Friday, October 10, 2008
Obama's Point Man on South Asia
Lately, Senator Barack H. Obama has been taking a tough, even hostile stance toward Pakistan. He is threatening to send US ground troops into FATA if there is "actionable intelligence" to end "terrorists' safe haven" inside Pakistan. His opponent, Senator John McCain has said Obama "doesn't understand" the situation in FATA and chided him for being naive and "talking loudly" about Pakistan. Many Obama supporters dismiss Obama's tough talk as merely designed to assert his commander-in-chief credentials to appease his critics.
Is Obama's tough talk just an act? Or is it based on considered advice from the experts of the liberal think tanks to whom Democrats generally outsource policy? While there is a small chance that Obama does not really mean what he says, it is also a fact that foreign policy experts such as Bruce Reidel are advising Obama on South Asia policy.
Riedel says that there will be a renewed focus on Afghanistan and Pakistan under an Obama presidency. “Obama is determined to put a lot more resources into the war in Afghanistan — and it’s overlapped into Pakistan — than either a McCain presidency would or the Bush administration did.” He adds that Obama sees Afghanistan and Pakistan as “the central front of the war against al Qaeda and the war against extremism.” Translation: The war in Afghanistan will escalate and expand into Pakistan.
Who is Bruce Reidel? What are his credentials? How does he view US role and policy in South Asia? Bruce Riedel is a Senior Fellow in foreign policy at the Saban Center for Middle East Policy of the Brookings Institution. He served with the Central Intelligence Agency for 29 years and retired in 2006. Riedel served as Special Assistant to the President and Senior Director for Near East Affairs on the National Security Council (1997-2002), Deputy Assistant Secretary of Defense for Near East and South Asian Affairs (1995-97), and National Intelligence Officer for Near East and South Asian Affairs at the National Intelligence Council (1993-95). His areas of expertise include counter-terrorism, Arab-Israeli issues, Persian Gulf security and India and Pakistan.
Riedel says Obama will take a tougher line with Pakistan, and make military aid conditional upon Pakistan’s performance in combating the Taliban and al Qaeda. But he disagrees with the view, prevalent in Pakistan, that Obama dislikes that country. Instead, he says that Obama is a strong critic of the “Musharraf-centric Pakistan policy” pursued by the Bush Administration. He believes that Obama is likely to be supportive of the present PPP-led government, unless it were to engage the Taliban, a move which would prove extremely unpopular in the United States.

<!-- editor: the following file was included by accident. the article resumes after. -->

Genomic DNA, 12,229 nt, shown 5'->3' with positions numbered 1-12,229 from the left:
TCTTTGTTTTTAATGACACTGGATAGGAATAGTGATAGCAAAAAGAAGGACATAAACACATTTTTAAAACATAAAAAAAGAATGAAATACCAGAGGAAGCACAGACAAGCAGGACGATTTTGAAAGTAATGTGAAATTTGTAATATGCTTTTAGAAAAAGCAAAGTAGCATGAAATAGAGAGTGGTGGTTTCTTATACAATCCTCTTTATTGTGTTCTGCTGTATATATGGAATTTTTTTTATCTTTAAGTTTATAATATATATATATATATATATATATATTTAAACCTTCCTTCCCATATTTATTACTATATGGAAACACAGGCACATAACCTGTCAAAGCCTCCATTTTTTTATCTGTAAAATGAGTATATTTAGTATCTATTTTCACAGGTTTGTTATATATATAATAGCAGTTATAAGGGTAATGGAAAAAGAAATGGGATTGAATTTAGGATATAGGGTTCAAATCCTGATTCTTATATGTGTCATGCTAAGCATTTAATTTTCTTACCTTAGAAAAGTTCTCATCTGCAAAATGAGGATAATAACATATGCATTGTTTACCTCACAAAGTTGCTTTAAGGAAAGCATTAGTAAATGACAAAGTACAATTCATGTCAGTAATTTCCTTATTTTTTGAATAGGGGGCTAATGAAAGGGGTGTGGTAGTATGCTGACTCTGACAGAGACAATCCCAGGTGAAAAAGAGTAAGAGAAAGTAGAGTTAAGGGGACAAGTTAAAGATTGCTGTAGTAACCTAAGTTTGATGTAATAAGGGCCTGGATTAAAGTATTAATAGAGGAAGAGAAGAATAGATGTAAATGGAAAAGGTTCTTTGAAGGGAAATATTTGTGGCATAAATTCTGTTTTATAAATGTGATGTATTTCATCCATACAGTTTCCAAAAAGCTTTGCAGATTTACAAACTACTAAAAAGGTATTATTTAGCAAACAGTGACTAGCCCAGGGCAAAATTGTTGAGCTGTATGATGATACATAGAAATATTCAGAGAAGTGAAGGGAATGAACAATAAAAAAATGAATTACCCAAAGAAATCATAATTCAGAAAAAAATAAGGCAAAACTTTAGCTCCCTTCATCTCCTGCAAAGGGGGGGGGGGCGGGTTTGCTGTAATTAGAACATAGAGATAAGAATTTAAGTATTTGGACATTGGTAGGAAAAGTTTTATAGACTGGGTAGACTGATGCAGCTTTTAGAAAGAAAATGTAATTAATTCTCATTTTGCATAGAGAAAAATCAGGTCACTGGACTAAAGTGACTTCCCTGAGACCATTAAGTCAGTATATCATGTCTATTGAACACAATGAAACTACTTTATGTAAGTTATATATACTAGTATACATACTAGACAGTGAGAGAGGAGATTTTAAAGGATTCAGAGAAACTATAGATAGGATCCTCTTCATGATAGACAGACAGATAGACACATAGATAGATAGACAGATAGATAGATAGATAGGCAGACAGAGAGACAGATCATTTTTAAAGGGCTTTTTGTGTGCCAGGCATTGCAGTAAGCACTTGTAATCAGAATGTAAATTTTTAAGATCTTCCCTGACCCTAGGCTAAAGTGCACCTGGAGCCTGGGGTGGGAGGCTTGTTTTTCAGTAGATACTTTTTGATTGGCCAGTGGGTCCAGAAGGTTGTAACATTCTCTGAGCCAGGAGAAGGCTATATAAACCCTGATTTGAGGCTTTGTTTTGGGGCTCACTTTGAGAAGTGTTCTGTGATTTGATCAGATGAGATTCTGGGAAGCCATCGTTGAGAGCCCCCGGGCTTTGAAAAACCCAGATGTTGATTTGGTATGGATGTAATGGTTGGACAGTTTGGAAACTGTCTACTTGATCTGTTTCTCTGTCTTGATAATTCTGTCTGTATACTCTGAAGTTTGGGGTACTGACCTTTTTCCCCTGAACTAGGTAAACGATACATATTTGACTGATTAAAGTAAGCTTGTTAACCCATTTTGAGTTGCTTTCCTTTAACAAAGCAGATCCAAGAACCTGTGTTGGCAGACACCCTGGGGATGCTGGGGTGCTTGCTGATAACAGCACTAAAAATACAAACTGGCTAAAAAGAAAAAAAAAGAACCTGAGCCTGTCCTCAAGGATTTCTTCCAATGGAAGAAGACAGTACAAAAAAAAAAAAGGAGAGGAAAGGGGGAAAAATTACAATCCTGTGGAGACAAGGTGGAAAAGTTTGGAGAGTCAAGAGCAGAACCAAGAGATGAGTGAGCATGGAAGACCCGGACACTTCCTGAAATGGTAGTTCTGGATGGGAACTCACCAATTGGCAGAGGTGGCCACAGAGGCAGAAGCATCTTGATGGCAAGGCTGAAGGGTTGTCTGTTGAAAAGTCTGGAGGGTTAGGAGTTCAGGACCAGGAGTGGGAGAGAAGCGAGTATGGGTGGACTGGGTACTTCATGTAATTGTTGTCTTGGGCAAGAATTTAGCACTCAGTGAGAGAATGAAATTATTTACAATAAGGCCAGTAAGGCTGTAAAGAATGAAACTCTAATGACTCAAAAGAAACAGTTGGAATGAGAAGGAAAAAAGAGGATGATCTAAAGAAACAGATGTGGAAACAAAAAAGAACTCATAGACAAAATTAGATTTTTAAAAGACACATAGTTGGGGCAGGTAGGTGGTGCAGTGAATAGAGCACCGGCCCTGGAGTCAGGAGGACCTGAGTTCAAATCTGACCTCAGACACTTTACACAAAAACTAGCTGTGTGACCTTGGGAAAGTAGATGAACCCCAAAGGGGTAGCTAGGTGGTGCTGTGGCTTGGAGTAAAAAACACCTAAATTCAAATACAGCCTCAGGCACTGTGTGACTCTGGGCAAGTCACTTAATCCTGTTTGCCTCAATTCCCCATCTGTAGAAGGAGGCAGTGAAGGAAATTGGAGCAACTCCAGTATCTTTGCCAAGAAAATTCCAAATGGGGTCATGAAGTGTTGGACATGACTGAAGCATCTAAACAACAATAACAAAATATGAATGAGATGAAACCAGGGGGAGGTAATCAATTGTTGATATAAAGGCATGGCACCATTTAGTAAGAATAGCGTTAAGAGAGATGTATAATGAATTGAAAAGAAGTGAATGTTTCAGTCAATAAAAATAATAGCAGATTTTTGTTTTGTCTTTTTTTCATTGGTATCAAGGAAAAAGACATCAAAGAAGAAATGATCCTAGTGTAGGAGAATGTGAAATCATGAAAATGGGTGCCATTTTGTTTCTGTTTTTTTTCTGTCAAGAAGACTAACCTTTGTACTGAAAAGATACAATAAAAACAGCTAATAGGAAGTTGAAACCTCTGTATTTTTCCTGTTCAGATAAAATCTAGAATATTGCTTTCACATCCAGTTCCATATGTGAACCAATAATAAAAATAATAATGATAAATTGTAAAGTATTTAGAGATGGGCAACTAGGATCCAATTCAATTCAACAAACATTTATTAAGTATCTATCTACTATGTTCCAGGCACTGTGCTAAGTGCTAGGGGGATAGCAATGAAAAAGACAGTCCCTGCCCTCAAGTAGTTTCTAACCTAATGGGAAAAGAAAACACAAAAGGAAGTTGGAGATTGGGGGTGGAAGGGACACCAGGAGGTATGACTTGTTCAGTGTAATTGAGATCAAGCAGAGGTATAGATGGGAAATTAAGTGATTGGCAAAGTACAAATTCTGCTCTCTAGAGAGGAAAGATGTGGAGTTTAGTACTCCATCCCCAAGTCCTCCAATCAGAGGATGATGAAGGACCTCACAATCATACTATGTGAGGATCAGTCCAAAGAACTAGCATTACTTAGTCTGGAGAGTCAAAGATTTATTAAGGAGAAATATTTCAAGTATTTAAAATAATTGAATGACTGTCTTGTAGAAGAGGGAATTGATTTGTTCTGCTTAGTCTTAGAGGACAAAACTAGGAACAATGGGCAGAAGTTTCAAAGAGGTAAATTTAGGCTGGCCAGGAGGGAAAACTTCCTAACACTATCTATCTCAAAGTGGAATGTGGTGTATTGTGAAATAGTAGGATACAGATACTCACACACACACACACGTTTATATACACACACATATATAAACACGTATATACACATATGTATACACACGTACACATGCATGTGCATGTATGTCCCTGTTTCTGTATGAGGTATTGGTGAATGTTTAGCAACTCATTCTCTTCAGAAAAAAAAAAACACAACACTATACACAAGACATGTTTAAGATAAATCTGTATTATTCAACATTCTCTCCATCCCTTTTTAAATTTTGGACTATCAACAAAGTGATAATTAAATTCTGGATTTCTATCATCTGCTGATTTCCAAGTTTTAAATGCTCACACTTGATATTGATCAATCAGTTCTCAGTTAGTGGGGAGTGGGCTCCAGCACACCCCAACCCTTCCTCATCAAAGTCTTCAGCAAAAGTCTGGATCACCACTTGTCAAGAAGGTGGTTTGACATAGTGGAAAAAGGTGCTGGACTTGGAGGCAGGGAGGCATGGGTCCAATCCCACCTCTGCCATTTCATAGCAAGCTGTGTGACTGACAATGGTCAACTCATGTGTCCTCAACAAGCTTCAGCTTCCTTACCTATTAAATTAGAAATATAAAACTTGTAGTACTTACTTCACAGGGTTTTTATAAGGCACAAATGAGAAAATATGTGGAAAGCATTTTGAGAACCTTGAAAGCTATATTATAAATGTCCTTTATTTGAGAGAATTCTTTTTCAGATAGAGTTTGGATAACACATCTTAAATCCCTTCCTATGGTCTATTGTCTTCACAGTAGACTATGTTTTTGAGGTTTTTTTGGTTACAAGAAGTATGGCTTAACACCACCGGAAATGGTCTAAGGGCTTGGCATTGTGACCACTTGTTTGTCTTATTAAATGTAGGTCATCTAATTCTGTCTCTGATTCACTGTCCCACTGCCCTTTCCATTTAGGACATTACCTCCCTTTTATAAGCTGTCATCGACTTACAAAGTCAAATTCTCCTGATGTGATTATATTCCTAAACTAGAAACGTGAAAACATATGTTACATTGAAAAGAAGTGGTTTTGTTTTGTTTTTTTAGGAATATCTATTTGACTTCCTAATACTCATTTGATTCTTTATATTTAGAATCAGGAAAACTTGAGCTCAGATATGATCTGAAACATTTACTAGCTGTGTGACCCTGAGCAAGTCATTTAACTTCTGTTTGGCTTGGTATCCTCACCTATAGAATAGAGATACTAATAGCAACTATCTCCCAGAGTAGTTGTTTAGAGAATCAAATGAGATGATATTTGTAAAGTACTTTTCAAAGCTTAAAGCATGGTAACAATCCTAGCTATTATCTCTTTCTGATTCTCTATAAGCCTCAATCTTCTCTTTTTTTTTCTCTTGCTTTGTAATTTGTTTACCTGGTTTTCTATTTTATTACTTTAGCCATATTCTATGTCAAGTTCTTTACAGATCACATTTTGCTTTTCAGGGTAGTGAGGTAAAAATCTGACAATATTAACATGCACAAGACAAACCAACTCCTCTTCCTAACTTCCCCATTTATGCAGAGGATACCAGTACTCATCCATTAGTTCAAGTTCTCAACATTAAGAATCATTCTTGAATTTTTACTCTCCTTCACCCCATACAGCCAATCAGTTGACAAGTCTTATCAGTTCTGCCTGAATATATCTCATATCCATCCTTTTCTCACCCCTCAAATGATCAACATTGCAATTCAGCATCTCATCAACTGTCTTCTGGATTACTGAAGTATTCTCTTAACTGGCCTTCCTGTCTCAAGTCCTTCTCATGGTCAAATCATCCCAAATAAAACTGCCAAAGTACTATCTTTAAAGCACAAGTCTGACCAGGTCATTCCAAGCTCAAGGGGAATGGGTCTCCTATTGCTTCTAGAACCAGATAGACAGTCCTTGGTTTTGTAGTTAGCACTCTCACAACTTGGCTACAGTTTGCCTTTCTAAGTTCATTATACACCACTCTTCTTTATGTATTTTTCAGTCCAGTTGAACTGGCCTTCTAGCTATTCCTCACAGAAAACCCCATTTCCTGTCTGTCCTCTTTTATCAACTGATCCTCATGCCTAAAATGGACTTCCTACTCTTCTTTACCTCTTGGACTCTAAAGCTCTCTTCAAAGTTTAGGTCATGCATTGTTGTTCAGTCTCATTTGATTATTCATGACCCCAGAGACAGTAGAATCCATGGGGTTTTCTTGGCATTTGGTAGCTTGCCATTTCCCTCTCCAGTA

On India policy, Reidel says, “The Democrats are much more likely to want to revisit the nuclear proliferation implications [of the nuclear deal]". He adds, "That would complicate the relationship with New Delhi.”
“There’s talk of a strategic partnership with India. The Obama campaign buys into that,” says Riedel. “As president, he will place the same priority on India as Bush did, and Clinton did before him.”
In his speech to the Democratic National Convention, Obama pledged to halt tax sops to companies that ship jobs overseas. If Obama sticks to this promise, it will mean trouble ahead for India's IT industry. India's software and services exports stood at about $40 billion during the financial year 2008, a growth of 29%, with US as its largest market. Can Obama really curb outsourcing? It seems unlikely.
In an interview with Fox News' Bill O'Reilly, Riedel's candidate Obama seemed to agree with the narrative of the Indian lobby when he accused Pakistan of "preparing for war with India".
“If Pakistan can look towards the east with confidence, it will be less likely to believe its interests are best advanced through cooperation with the Taliban,” Mr. Obama wrote in Foreign Affairs magazine last year.
In a recent article, Riedel wrote that “fear of India is the driving force” behind Pakistan's pursuit of relationships with Islamic fundamentalism and Islamic terrorism". He added, “The conflict with India affects all aspects of Pakistan's worldview and its self-image.”
"Coming to grips with Pakistan's obsession with India and Kashmir is critical to killing the monster," and the "time may be ripe in 2009 to move," Riedel writes, hinting at the likely policy of the new administration that is likely to be in office next year.
Answering a question about Pakistan and the war on terror at a meeting of Council on Foreign Relation, Riedel said, "Pakistan is an extremely dangerous and unstable country. We need to tread carefully. We need to get the Pakistanis to see this as their war. And that's going to require some major new initiatives on the American side. Commando raids and Predator strikes are not a long term solution to this problem".
If history is any guide, it can be fairly safely predicted that the a Democratic administration will pursue a punitive policy toward Pakistan while tilting heavily toward India, much more so than the Bush administration. Given the caution sounded by Bruce Reidel about Pakistan, the hope is that better sense will prevail in the potential Obama administration on policy toward Pakistan. However, if "President" Obama does follow through on his tough talk on Pakistan, there will be an expanded regional war involving Afghanistan and Pakistan leading to massive destabilization of the entire region and extremely dangerous consequence for the world.
Here is a comprehensive video on the origins and the positions of various parties involved in the Kashmir dispute presented by Pakistani Peace Activist Dr. Pervez Hoodbhoy:
Reidel Interview at Council on Foreign Relations
Sunil Adam on Obama's Kashmir Policy
Who is Bruce Reidel?
Obama on Renewing American Leadership